MotoGP 24, the new installment of the official MotoGP videogame will be soon available, bringing all the thrills of the most prestigious two-wheel championships in the world back on consoles as of May 2, 2024. Over the past year, the Milan-based development team was able to count on two special consultancies to raise the bar of simulation even higher: Moto2 rising star Celestino Vietti and Moto3 young talent Filippo Farioli were hosted at the company’s offices to provide their feedback on the riding physics and how to make it as faithful to reality as possible.

Having Vietti and Farioli testing the game at its early stage of development was particularly important to improve one of the trickiest aspects of replicating in the game what a real rider does on the track, namely the management of both the corner entry and exit phases. This is where riders’ talent really makes a difference, pushing their bikes to the limit to achieve the best possible performance, something that players will be able to fully experience in MotoGP 24. Vietti and Farioli’s expertise was key in designing a much more forgiving gameplay compared to the previous installments. This will allow players to reach the edge of physics possibilities in a more controlled way, thus leaving more room for their gaming skills, while simultaneously increasing the level of realism.

Following the riders’ suggestions, the rear end of Moto 2 bikes will feel slightly unstable at the beginning of the braking phase. Also a stronger engine brake will come into play; this has been enhanced to push players toward a racing style closer to the one that is most effective in real races. Vietti knows the best way to approach a turn with a Moto 2 is to delay the braking point and then brake as hard as possible. Braking too hard into the corner will obviously cause a front-end tuck, but compared to previous years the braking power will be way more manageable by the players so that they can exert a greater influence on one of the most decisive phases of motorbike racing. Furthermore, once the brakes are released, the behavior of the bike has been modified to make it smoother and more maneuverable during fast changes of direction. While leaning, it will be then important to quickly pick up the bike to reduce the dip time and release the full power in the exit phase. Here, the absence of electronic control systems will play a major role when riding a Moto 2 compared to a MotoGP, as players will have to find the right percentage of acceleration to unload all available horsepower without incurring a high-side; for this purpose, a smoother power delivery system has been implemented.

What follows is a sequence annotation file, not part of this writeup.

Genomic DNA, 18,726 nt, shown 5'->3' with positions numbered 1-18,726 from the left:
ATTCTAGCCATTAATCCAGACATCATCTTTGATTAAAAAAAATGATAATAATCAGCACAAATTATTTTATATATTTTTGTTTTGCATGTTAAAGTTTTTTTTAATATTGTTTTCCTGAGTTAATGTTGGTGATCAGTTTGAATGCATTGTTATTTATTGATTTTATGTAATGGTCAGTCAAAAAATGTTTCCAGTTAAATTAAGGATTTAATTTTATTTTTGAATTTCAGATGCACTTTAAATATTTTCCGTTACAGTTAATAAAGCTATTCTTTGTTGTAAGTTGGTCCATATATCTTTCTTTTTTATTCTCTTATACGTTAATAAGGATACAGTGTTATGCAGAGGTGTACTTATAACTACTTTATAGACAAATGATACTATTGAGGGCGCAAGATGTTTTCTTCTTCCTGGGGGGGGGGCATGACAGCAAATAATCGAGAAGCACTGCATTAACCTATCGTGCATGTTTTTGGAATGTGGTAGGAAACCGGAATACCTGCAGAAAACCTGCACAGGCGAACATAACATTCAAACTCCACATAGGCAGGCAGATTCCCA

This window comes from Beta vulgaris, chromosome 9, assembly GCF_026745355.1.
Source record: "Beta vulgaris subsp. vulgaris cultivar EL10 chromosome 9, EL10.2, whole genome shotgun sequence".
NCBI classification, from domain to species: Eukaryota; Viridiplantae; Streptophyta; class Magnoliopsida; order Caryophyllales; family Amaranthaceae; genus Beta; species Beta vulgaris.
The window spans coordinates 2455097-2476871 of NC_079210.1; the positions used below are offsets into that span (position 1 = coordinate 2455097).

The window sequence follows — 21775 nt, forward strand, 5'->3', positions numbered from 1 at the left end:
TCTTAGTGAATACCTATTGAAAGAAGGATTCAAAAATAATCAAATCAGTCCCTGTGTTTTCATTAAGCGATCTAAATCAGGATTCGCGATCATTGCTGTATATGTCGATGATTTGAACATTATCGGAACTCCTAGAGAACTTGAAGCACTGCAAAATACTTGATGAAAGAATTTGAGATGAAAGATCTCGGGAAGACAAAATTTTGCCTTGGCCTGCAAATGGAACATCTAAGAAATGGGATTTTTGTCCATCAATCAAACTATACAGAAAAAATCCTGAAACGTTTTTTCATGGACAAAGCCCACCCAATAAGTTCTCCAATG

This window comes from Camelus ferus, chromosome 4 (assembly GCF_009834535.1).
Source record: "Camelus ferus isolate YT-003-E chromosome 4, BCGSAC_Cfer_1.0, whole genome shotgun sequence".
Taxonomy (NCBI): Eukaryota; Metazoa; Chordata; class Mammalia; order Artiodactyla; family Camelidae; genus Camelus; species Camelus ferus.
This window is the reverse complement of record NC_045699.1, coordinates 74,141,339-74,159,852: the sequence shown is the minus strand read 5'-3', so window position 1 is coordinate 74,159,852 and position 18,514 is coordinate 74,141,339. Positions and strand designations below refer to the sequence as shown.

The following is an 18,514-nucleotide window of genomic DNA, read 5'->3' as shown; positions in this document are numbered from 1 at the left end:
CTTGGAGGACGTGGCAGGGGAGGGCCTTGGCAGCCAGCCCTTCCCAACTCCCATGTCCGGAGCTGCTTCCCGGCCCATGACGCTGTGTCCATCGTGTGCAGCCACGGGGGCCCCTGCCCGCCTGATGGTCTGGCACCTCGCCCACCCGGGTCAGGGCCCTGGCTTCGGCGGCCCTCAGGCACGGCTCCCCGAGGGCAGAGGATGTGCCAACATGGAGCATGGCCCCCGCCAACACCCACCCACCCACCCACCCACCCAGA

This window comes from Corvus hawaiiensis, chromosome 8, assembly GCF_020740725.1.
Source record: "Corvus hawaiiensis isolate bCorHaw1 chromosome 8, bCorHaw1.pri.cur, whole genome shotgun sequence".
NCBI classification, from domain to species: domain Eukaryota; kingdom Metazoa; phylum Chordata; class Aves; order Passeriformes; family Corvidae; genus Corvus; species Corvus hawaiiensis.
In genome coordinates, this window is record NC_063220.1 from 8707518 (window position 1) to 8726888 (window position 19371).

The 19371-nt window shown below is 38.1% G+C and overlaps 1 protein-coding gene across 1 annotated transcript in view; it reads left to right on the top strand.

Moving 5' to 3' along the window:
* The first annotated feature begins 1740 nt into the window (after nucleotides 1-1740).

Vietti and Farioli’s testing sessions were fundamental in creating a racing model that, while maintaining its simulative nature, will better valorize the individual skills of each player, bringing their experience closer to that of real riders.


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